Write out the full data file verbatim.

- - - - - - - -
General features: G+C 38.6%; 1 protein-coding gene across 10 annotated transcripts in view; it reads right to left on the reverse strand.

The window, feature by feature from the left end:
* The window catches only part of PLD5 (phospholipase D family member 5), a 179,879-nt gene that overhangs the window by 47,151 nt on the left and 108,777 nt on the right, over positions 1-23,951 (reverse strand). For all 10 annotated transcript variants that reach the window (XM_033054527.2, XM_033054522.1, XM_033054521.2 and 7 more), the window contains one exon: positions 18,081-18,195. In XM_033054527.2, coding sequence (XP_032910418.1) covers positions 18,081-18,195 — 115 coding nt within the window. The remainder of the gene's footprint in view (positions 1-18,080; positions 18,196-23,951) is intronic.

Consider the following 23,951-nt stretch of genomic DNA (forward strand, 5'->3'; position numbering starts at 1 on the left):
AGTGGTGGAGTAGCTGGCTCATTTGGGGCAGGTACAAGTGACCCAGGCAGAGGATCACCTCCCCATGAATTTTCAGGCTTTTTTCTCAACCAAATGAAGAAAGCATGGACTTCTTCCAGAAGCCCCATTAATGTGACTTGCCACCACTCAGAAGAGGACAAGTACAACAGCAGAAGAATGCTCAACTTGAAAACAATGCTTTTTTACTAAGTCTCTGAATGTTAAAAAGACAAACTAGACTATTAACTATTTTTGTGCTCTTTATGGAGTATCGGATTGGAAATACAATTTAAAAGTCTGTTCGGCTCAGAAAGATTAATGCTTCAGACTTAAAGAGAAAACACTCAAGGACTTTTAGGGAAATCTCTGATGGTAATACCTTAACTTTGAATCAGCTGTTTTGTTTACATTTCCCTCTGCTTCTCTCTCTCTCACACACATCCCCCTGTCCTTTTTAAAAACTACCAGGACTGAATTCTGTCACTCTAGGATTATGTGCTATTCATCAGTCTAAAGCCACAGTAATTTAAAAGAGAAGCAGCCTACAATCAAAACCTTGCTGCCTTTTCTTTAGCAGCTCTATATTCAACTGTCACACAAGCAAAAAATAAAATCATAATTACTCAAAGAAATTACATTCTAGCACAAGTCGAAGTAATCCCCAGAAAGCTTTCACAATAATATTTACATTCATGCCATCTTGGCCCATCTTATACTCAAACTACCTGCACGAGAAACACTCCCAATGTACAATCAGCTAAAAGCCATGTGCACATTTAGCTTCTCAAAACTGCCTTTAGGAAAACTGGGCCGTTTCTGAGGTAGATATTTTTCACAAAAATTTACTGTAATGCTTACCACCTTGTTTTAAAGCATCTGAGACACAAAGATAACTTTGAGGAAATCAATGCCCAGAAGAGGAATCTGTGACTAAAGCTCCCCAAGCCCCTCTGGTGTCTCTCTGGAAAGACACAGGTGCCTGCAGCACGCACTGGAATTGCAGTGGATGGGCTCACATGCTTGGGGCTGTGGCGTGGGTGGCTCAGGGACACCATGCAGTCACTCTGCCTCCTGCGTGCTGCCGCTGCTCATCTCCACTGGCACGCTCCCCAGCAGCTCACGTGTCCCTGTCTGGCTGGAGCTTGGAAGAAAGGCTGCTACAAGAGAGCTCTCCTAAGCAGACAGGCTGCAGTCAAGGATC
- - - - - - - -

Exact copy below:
General features: G+C 38.6%; 1 protein-coding gene across 10 annotated transcripts in view; it reads right to left on the reverse strand.

The window, feature by feature from the left end:
* The window catches only part of PLD5 (phospholipase D family member 5), a 179,879-nt gene that overhangs the window by 47,151 nt on the left and 108,777 nt on the right, over positions 1-23,951 (reverse strand). For all 10 annotated transcript variants that reach the window (XM_033054527.2, XM_033054522.1, XM_033054521.2 and 7 more), the window contains one exon: positions 18,081-18,195. In XM_033054527.2, coding sequence (XP_032910418.1) covers positions 18,081-18,195 — 115 coding nt within the window. The remainder of the gene's footprint in view (positions 1-18,080; positions 18,196-23,951) is intronic.

Consider the following 23,951-nt stretch of genomic DNA (forward strand, 5'->3'; position numbering starts at 1 on the left):
AGTGGTGGAGTAGCTGGCTCATTTGGGGCAGGTACAAGTGACCCAGGCAGAGGATCACCTCCCCATGAATTTTCAGGCTTTTTTCTCAACCAAATGAAGAAAGCATGGACTTCTTCCAGAAGCCCCATTAATGTGACTTGCCACCACTCAGAAGAGGACAAGTACAACAGCAGAAGAATGCTCAACTTGAAAACAATGCTTTTTTACTAAGTCTCTGAATGTTAAAAAGACAAACTAGACTATTAACTATTTTTGTGCTCTTTATGGAGTATCGGATTGGAAATACAATTTAAAAGTCTGTTCGGCTCAGAAAGATTAATGCTTCAGACTTAAAGAGAAAACACTCAAGGACTTTTAGGGAAATCTCTGATGGTAATACCTTAACTTTGAATCAGCTGTTTTGTTTACATTTCCCTCTGCTTCTCTCTCTCTCACACACATCCCCCTGTCCTTTTTAAAAACTACCAGGACTGAATTCTGTCACTCTAGGATTATGTGCTATTCATCAGTCTAAAGCCACAGTAATTTAAAAGAGAAGCAGCCTACAATCAAAACCTTGCTGCCTTTTCTTTAGCAGCTCTATATTCAACTGTCACACAAGCAAAAAATAAAATCATAATTACTCAAAGAAATTACATTCTAGCACAAGTCGAAGTAATCCCCAGAAAGCTTTCACAATAATATTTACATTCATGCCATCTTGGCCCATCTTATACTCAAACTACCTGCACGAGAAACACTCCCAATGTACAATCAGCTAAAAGCCATGTGCACATTTAGCTTCTCAAAACTGCCTTTAGGAAAACTGGGCCGTTTCTGAGGTAGATATTTTTCACAAAAATTTACTGTAATGCTTACCACCTTGTTTTAAAGCATCTGAGACACAAAGATAACTTTGAGGAAATCAATGCCCAGAAGAGGAATCTGTGACTAAAGCTCCCCAAGCCCCTCTGGTGTCTCTCTGGAAAGACACAGGTGCCTGCAGCACGCACTGGAATTGCAGTGGATGGGCTCACATGCTTGGGGCTGTGGCGTGGGTGGCTCAGGGACACCATGCAGTCACTCTGCCTCCTGCGTGCTGCCGCTGCTCATCTCCACTGGCACGCTCCCCAGCAGCTCACGTGTCCCTGTCTGGCTGGAGCTTGGAAGAAAGGCTGCTACAAGAGAGCTCTCCTAAGCAGACAGGCTGCAGTCAAGGATC